Organochlorinated compounds were investigated worldwide after the first report in 1951 of the presence of dichlorodiphenyltrichloroethane (DDT) in the milk of healthy U.S. women (Laug et al., 1951). Polychlorinated biphenyls (PCBs), hexachlorobenzene, dieldrin, and heptachlor epoxide have also been identified in milk from women with known heavy exposures. In a study of hundreds of subjects at delivery in the Great Lakes region of New York State in 1978, PCB was not detectable in the cord blood of the infants or in the milk of the mothers, except when the women illegally ate contaminated lake fish at least once a week (Lawrence, 1989). In general, PCB levels in milk decline over the period of lactation and with the number of children nursed (Rogan et al., 1986) if there are no new exposures during this period.
The levels of DDT and other insecticides in human milk vary with the weight of the mother, the number of children, the duration of lactation, and the residence and occupation of the mother (Rogan and Gladen, 1985; Wilson et al., 1973). Insecticide levels in human milk tend to be higher than those in cow's milk, because humans are at the top of the food chain. Levels are higher at the end of a single nursing because the fat content of the milk is increased at that time.
In a study of 858 children from birth to 5 years of age whose mother's milk contained PCBs and dichlorodiphenyl ethane (DDE, a metabolite of DDT) after a heavy exposure, there was no evidence of change in growth rate or general health, nor were there adverse effects on weight gain or differences in the number of physician visits for illness. However, DDE in the human milk was associated with a shorter duration of breastfeeding (Gladen et al., 1988; Rogan et al., 1987). These children remain under surveillance.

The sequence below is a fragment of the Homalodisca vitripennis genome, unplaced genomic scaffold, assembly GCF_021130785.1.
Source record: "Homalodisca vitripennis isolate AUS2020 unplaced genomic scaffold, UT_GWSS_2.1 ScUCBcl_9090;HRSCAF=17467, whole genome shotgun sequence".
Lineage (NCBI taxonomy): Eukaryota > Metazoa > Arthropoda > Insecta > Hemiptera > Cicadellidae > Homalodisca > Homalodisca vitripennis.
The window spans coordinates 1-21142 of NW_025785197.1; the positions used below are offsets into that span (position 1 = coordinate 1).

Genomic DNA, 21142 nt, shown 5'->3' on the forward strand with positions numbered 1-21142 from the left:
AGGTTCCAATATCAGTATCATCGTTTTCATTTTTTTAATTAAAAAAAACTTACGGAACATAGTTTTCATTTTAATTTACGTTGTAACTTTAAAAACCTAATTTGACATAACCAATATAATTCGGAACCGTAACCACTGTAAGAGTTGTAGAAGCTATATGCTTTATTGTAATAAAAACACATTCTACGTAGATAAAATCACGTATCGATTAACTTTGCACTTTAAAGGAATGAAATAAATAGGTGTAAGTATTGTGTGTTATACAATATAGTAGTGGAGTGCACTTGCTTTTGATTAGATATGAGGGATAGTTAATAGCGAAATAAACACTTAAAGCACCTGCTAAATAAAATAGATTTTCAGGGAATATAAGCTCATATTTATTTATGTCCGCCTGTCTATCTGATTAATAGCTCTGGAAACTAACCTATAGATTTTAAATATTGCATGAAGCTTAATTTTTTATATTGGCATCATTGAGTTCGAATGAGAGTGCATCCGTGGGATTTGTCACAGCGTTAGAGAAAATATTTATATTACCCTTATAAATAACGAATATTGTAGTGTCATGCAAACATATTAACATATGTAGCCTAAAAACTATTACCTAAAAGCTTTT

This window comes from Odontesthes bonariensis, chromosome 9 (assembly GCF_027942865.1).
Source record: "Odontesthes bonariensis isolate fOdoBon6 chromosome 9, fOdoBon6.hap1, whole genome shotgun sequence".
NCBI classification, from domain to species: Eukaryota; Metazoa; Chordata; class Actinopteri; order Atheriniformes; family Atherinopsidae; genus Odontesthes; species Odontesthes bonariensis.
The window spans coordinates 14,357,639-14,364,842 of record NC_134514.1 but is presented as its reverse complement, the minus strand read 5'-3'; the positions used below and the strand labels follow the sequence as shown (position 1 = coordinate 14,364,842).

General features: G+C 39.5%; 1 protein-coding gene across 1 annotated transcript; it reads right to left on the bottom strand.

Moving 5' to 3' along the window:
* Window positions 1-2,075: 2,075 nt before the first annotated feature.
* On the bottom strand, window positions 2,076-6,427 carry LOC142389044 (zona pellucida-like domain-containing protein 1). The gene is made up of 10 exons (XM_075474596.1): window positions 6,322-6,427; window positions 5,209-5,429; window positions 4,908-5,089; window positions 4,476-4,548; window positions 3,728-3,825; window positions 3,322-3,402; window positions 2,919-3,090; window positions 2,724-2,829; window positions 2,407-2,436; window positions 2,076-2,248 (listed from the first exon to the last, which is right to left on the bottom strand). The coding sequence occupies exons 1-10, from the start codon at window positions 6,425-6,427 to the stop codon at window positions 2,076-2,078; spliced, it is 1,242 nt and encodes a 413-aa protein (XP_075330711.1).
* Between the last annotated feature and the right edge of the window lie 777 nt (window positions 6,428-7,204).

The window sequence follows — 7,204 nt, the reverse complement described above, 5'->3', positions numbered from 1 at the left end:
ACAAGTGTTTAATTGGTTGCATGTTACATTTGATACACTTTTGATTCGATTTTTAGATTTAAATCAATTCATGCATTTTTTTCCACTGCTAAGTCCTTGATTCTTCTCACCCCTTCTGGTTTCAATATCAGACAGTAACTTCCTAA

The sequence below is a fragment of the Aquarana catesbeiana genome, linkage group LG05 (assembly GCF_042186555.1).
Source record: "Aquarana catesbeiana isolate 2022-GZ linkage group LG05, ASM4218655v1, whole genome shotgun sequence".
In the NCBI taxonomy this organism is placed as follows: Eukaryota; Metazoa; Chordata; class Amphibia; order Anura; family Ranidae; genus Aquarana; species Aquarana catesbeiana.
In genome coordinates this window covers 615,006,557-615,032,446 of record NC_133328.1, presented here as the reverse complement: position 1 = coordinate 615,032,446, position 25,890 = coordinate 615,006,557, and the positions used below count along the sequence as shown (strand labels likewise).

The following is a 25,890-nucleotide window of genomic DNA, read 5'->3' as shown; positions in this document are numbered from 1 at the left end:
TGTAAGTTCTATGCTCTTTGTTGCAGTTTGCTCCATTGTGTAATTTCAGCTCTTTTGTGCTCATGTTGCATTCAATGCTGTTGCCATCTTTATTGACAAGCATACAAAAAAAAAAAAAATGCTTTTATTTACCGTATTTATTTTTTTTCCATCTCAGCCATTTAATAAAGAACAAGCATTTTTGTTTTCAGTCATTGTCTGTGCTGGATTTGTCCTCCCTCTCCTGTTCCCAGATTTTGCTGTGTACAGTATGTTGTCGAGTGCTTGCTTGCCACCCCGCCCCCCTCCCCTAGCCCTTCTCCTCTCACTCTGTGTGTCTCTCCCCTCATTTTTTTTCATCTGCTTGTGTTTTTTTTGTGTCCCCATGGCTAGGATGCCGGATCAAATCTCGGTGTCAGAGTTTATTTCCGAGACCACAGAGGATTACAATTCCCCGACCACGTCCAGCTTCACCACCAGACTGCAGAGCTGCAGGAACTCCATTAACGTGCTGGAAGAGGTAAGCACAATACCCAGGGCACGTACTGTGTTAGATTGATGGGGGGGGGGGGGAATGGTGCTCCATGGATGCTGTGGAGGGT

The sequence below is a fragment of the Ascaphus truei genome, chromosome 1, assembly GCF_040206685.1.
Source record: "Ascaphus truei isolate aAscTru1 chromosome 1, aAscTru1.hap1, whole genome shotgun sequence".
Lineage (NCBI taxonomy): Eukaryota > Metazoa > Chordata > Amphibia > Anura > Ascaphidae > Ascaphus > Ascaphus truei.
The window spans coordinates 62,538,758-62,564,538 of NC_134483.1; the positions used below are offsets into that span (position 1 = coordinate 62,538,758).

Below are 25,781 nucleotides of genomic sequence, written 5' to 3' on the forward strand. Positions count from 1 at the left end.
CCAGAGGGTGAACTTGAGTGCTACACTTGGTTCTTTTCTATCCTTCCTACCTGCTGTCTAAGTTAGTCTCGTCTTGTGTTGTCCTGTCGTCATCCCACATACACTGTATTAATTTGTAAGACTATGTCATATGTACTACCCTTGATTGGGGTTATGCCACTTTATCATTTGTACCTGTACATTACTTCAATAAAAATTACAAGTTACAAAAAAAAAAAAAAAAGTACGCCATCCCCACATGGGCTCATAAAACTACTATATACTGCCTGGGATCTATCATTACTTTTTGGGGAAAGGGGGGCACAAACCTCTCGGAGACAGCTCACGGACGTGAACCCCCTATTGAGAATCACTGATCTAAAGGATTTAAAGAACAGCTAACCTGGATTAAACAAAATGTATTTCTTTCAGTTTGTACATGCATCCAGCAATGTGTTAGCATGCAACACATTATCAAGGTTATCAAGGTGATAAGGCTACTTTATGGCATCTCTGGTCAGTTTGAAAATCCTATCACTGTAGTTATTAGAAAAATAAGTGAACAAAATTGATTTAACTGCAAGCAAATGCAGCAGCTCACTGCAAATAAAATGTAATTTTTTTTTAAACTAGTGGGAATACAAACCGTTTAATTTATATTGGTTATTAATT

Agent Orange (2,3,7,8-tetrachlorodibenzo-p-dioxin), the best known of the dioxins, has been found in human milk in pooled samples from women with known exposures to high levels in Vietnam. There is no evidence that the U.S. population at large is at risk (Schecter and Gasiewicz, 1987; Schecter et al., 1986, 1987).
Heavy metals—such as lead, mercury, arsenic, and cadmium—are found in higher concentrations in certain water supplies, cow's milk, and reconstituted formula than in human milk (Dabeka et al., 1986; Jensen, 1983). Thus, breastfed infants are exposed to lower amounts than their formula-fed counterparts are. Whenever there has been an exposure or a woman has been found to have elevated mercury or lead levels, the infant's serum and the milk levels should be checked (Perkins and Oski, 1976). In the case of lead poisoning, evidence suggests that maternal serum levels under 40 mg/dl are not associated with elevated lead values in the milk (Dillon et al., 1974). Lead levels in milk are lower than would be predicted from maternal serum levels (Wolff, 1983). Based on a single case study, Ryu and colleagues (1978) state that loss of lead from the body can be expected in breastfed infants exposed to lead in utero if their lead intake is less than 5 µg/kg of body weight per day.